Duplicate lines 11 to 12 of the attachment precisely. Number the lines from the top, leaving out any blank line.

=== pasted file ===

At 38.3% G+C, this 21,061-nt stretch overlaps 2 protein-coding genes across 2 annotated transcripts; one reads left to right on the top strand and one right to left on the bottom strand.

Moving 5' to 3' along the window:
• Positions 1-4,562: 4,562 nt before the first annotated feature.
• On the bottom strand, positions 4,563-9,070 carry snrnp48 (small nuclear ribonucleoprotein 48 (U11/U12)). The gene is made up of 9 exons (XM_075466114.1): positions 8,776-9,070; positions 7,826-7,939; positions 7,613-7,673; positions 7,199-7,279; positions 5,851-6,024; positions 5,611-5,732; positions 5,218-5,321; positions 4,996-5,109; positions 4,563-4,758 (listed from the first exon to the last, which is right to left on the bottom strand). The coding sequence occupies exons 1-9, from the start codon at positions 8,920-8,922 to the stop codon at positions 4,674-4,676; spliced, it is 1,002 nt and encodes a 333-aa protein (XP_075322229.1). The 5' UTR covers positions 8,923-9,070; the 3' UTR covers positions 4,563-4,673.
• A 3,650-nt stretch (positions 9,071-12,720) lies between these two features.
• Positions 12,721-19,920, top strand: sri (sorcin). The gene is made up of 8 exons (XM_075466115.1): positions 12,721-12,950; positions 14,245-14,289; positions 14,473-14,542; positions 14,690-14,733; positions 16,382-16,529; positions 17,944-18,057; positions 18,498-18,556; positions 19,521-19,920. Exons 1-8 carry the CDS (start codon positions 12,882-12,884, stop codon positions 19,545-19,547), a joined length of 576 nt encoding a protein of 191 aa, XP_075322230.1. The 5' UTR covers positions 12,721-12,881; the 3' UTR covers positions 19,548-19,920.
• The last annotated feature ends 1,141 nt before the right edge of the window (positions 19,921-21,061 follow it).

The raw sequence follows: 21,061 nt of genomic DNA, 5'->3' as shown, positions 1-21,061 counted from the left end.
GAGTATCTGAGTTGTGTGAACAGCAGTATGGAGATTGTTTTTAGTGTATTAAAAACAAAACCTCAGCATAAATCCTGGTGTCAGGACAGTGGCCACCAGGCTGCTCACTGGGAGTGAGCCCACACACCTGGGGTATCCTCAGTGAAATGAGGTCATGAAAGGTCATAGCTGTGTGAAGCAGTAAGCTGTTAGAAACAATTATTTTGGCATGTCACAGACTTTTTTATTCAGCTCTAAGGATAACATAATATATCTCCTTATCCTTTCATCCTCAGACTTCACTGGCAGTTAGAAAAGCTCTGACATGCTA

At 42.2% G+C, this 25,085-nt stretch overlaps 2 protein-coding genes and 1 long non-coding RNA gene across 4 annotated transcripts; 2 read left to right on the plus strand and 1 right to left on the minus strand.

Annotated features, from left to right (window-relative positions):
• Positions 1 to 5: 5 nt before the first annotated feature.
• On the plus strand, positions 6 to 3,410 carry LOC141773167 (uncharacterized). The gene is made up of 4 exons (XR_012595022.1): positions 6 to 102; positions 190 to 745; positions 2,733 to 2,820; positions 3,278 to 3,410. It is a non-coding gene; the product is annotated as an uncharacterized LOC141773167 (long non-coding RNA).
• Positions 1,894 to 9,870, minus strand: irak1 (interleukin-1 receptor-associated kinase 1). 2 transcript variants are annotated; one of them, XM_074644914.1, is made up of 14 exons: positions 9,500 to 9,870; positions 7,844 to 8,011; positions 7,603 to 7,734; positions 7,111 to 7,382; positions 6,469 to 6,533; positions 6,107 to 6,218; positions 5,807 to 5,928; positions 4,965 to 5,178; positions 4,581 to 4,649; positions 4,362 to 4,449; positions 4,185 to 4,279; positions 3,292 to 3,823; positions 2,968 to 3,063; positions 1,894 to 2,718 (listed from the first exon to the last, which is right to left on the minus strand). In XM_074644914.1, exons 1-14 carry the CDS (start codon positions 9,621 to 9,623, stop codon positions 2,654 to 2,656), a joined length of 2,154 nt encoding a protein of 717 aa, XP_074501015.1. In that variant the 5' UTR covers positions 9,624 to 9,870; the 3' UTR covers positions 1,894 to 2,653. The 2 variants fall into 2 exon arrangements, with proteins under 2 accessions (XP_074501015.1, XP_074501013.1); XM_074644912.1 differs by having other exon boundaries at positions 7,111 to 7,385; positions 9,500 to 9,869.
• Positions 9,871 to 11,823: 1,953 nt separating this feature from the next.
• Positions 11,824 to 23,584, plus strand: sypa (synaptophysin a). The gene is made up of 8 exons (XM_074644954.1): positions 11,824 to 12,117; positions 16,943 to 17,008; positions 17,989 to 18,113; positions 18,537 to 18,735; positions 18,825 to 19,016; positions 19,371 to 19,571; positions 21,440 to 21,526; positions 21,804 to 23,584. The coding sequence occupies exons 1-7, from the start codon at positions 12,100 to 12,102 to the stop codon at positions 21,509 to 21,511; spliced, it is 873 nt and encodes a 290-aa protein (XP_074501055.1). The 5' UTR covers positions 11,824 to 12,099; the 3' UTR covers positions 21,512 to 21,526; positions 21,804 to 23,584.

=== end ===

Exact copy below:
Annotated features, from left to right (window-relative positions):
• Positions 1 to 5: 5 nt before the first annotated feature.